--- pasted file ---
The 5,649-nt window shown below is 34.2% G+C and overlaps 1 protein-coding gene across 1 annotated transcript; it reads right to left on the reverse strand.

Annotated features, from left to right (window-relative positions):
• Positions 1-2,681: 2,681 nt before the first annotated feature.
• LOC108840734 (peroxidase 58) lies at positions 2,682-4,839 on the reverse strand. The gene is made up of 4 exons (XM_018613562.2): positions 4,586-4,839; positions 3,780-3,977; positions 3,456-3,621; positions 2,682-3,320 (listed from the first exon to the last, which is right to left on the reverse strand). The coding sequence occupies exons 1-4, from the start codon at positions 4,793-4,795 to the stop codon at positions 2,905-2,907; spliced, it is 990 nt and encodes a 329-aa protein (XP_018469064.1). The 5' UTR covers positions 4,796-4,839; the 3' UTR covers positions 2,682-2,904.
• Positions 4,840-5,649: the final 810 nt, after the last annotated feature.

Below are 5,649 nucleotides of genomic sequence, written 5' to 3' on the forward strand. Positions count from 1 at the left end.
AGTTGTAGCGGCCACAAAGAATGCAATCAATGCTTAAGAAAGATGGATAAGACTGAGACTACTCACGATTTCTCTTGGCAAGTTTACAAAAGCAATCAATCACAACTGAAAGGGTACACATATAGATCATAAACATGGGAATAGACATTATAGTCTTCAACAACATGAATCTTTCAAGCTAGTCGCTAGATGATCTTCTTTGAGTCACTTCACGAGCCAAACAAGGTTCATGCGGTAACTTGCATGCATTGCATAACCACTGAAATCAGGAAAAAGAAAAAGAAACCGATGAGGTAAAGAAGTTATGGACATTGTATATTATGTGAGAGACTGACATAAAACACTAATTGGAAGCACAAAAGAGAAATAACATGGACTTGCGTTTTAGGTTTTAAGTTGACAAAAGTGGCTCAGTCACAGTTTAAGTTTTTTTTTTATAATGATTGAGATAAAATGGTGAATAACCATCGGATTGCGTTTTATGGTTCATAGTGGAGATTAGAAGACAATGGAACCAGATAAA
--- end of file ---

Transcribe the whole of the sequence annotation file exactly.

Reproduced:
The 5,649-nt window shown below is 34.2% G+C and overlaps 1 protein-coding gene across 1 annotated transcript; it reads right to left on the reverse strand.

Annotated features, from left to right (window-relative positions):
• Positions 1-2,681: 2,681 nt before the first annotated feature.
• LOC108840734 (peroxidase 58) lies at positions 2,682-4,839 on the reverse strand. The gene is made up of 4 exons (XM_018613562.2): positions 4,586-4,839; positions 3,780-3,977; positions 3,456-3,621; positions 2,682-3,320 (listed from the first exon to the last, which is right to left on the reverse strand). The coding sequence occupies exons 1-4, from the start codon at positions 4,793-4,795 to the stop codon at positions 2,905-2,907; spliced, it is 990 nt and encodes a 329-aa protein (XP_018469064.1). The 5' UTR covers positions 4,796-4,839; the 3' UTR covers positions 2,682-2,904.
• Positions 4,840-5,649: the final 810 nt, after the last annotated feature.

Below are 5,649 nucleotides of genomic sequence, written 5' to 3' on the forward strand. Positions count from 1 at the left end.
AGTTGTAGCGGCCACAAAGAATGCAATCAATGCTTAAGAAAGATGGATAAGACTGAGACTACTCACGATTTCTCTTGGCAAGTTTACAAAAGCAATCAATCACAACTGAAAGGGTACACATATAGATCATAAACATGGGAATAGACATTATAGTCTTCAACAACATGAATCTTTCAAGCTAGTCGCTAGATGATCTTCTTTGAGTCACTTCACGAGCCAAACAAGGTTCATGCGGTAACTTGCATGCATTGCATAACCACTGAAATCAGGAAAAAGAAAAAGAAACCGATGAGGTAAAGAAGTTATGGACATTGTATATTATGTGAGAGACTGACATAAAACACTAATTGGAAGCACAAAAGAGAAATAACATGGACTTGCGTTTTAGGTTTTAAGTTGACAAAAGTGGCTCAGTCACAGTTTAAGTTTTTTTTTTATAATGATTGAGATAAAATGGTGAATAACCATCGGATTGCGTTTTATGGTTCATAGTGGAGATTAGAAGACAATGGAACCAGATAAA